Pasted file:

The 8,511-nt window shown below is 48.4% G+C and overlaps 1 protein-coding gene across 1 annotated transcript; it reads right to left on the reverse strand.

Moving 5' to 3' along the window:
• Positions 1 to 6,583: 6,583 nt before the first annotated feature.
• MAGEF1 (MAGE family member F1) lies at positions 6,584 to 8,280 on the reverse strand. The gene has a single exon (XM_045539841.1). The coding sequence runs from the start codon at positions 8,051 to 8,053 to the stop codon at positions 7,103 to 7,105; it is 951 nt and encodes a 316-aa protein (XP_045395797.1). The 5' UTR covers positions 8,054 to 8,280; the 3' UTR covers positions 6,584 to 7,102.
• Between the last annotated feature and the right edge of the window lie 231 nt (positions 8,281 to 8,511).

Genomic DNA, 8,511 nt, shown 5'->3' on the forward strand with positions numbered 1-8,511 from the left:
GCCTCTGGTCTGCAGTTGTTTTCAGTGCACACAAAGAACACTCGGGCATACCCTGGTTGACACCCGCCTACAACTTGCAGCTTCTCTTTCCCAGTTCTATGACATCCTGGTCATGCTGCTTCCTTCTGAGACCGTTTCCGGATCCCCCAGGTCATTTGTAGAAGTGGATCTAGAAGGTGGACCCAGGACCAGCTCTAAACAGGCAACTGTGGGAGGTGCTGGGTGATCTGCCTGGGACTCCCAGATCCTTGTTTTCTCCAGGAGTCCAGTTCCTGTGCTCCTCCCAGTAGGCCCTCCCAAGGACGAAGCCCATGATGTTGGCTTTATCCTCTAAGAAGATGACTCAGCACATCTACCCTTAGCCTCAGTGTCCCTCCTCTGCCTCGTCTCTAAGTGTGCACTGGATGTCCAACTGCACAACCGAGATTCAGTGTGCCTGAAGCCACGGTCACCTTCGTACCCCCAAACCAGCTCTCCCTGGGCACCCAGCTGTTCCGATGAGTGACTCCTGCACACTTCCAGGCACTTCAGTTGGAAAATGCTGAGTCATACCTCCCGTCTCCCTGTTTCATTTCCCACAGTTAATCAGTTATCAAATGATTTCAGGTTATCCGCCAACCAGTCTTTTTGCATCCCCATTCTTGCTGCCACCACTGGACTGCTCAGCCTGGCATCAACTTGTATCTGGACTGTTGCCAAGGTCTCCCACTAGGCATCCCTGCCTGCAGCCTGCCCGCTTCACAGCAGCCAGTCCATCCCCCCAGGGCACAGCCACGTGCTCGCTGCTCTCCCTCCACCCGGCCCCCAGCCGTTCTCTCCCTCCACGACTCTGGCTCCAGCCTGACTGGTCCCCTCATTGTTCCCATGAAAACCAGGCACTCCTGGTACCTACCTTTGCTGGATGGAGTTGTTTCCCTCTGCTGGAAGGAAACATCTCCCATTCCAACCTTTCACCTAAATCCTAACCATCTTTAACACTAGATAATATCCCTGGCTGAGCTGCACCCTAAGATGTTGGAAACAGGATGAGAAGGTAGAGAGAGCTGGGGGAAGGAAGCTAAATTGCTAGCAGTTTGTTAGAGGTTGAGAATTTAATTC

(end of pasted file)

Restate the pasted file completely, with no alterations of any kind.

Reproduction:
The 8,511-nt window shown below is 48.4% G+C and overlaps 1 protein-coding gene across 1 annotated transcript; it reads right to left on the reverse strand.

Moving 5' to 3' along the window:
• Positions 1 to 6,583: 6,583 nt before the first annotated feature.
• MAGEF1 (MAGE family member F1) lies at positions 6,584 to 8,280 on the reverse strand. The gene has a single exon (XM_045539841.1). The coding sequence runs from the start codon at positions 8,051 to 8,053 to the stop codon at positions 7,103 to 7,105; it is 951 nt and encodes a 316-aa protein (XP_045395797.1). The 5' UTR covers positions 8,054 to 8,280; the 3' UTR covers positions 6,584 to 7,102.
• Between the last annotated feature and the right edge of the window lie 231 nt (positions 8,281 to 8,511).

Genomic DNA, 8,511 nt, shown 5'->3' on the forward strand with positions numbered 1-8,511 from the left:
GCCTCTGGTCTGCAGTTGTTTTCAGTGCACACAAAGAACACTCGGGCATACCCTGGTTGACACCCGCCTACAACTTGCAGCTTCTCTTTCCCAGTTCTATGACATCCTGGTCATGCTGCTTCCTTCTGAGACCGTTTCCGGATCCCCCAGGTCATTTGTAGAAGTGGATCTAGAAGGTGGACCCAGGACCAGCTCTAAACAGGCAACTGTGGGAGGTGCTGGGTGATCTGCCTGGGACTCCCAGATCCTTGTTTTCTCCAGGAGTCCAGTTCCTGTGCTCCTCCCAGTAGGCCCTCCCAAGGACGAAGCCCATGATGTTGGCTTTATCCTCTAAGAAGATGACTCAGCACATCTACCCTTAGCCTCAGTGTCCCTCCTCTGCCTCGTCTCTAAGTGTGCACTGGATGTCCAACTGCACAACCGAGATTCAGTGTGCCTGAAGCCACGGTCACCTTCGTACCCCCAAACCAGCTCTCCCTGGGCACCCAGCTGTTCCGATGAGTGACTCCTGCACACTTCCAGGCACTTCAGTTGGAAAATGCTGAGTCATACCTCCCGTCTCCCTGTTTCATTTCCCACAGTTAATCAGTTATCAAATGATTTCAGGTTATCCGCCAACCAGTCTTTTTGCATCCCCATTCTTGCTGCCACCACTGGACTGCTCAGCCTGGCATCAACTTGTATCTGGACTGTTGCCAAGGTCTCCCACTAGGCATCCCTGCCTGCAGCCTGCCCGCTTCACAGCAGCCAGTCCATCCCCCCAGGGCACAGCCACGTGCTCGCTGCTCTCCCTCCACCCGGCCCCCAGCCGTTCTCTCCCTCCACGACTCTGGCTCCAGCCTGACTGGTCCCCTCATTGTTCCCATGAAAACCAGGCACTCCTGGTACCTACCTTTGCTGGATGGAGTTGTTTCCCTCTGCTGGAAGGAAACATCTCCCATTCCAACCTTTCACCTAAATCCTAACCATCTTTAACACTAGATAATATCCCTGGCTGAGCTGCACCCTAAGATGTTGGAAACAGGATGAGAAGGTAGAGAGAGCTGGGGGAAGGAAGCTAAATTGCTAGCAGTTTGTTAGAGGTTGAGAATTTAATTC